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Matthew Paul: a poem

Bleasdale Sometimes I remember paragliders

pushing off from high up

on Parlick, into spluttering bluster

and walloping rain,

as my eyes sought Blackpool Tower

and the Isle and Calf of Man,

but found, instead, a modish display

of tumbling lapwing:

lissom, harmonised, suffragette sashes –

purple, white and green –

over ramsons, becks and sheep below.

And then I imagine

my friends, who'd stayed put for zazen

in the farmhouse annexe:

purification of fragile egos foiled by

one nostril whistling.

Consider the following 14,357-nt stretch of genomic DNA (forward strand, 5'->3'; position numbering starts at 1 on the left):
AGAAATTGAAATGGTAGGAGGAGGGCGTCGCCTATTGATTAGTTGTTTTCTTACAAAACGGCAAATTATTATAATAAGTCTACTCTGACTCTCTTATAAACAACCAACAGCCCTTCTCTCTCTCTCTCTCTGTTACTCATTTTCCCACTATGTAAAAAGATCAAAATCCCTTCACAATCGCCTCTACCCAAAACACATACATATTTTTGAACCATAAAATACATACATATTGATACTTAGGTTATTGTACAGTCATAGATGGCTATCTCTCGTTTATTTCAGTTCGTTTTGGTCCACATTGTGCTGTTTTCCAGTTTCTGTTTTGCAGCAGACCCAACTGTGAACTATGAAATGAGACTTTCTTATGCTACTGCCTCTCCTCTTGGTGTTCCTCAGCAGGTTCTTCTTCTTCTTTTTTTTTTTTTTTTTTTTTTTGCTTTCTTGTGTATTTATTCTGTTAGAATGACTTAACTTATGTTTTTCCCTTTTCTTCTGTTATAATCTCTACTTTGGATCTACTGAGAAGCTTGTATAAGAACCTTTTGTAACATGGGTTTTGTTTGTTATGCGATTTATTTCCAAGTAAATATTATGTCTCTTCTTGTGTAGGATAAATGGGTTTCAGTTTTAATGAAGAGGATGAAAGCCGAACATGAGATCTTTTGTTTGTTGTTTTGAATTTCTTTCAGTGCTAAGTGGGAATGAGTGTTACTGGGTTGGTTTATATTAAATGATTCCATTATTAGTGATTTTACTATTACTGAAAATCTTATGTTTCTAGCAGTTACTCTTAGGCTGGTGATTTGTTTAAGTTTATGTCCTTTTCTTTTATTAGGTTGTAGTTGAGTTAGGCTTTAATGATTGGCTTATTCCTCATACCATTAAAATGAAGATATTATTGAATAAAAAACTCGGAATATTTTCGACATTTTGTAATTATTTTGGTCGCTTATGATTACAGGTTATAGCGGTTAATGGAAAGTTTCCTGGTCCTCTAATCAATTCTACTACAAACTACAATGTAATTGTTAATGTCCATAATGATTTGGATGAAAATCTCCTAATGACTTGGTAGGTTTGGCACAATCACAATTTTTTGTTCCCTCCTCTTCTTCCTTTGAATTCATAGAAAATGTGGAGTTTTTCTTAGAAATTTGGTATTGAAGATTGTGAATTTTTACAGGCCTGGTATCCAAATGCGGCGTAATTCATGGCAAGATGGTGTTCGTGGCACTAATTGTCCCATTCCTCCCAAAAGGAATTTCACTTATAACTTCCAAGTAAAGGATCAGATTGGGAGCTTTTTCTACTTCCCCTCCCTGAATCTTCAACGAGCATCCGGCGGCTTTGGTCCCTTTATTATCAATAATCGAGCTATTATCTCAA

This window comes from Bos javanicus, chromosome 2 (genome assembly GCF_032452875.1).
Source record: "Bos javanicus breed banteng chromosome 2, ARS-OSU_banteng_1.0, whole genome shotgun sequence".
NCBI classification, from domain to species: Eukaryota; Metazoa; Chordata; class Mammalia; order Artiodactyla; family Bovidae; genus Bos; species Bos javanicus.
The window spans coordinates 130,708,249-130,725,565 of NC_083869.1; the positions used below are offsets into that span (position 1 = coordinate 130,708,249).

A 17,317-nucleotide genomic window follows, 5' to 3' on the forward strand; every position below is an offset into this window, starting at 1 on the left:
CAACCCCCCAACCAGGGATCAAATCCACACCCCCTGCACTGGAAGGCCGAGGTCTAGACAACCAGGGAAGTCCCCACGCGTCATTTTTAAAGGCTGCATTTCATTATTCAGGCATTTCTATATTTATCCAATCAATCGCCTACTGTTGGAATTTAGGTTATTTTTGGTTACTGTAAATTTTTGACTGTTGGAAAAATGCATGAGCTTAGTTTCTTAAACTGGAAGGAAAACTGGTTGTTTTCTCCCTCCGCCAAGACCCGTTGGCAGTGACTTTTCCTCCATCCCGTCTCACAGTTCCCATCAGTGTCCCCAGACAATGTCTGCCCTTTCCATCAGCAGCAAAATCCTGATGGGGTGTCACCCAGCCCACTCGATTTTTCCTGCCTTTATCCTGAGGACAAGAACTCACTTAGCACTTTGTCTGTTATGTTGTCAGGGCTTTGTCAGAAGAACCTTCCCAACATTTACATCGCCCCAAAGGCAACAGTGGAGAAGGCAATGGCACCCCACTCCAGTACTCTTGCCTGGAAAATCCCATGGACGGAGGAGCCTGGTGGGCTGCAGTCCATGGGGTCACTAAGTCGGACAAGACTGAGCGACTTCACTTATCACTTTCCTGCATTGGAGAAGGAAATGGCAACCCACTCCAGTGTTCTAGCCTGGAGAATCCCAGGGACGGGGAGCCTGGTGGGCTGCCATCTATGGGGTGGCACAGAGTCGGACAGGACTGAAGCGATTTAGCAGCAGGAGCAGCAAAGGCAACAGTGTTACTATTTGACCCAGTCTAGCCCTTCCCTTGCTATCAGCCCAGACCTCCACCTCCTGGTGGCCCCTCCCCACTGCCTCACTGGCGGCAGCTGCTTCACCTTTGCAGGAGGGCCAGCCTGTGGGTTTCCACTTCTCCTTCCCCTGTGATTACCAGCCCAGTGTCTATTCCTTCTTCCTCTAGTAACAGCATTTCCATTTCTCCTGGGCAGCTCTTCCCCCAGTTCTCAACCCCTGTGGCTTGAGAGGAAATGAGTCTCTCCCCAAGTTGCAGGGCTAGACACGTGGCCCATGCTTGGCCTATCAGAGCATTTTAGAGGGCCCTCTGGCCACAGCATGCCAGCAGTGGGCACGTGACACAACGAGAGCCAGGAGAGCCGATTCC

Matthew Paul works as an education officer for local authorities in south-west London. His first collection, The Evening Entertainment, was published by Eyewear Publishing in 2017, and he has recently had poems published in The North and Poetry Salzburg Review. He was twice selected to be a participant on the Poetry Business Writing School programme, and he is also the author of two collections of haiku, The Regulars (2006) and The Lammas Lands (2015), and co-writer/editor (with John Barlow) of Wing Beats: British Birds in Haiku (2008), all published by Snapshot Press. He co-edited Presence haiku journal, has contributed to the Guardian’s Country Diary column, regularly reviews poetry books and pamphlets, and blogs about his writing and other things here.

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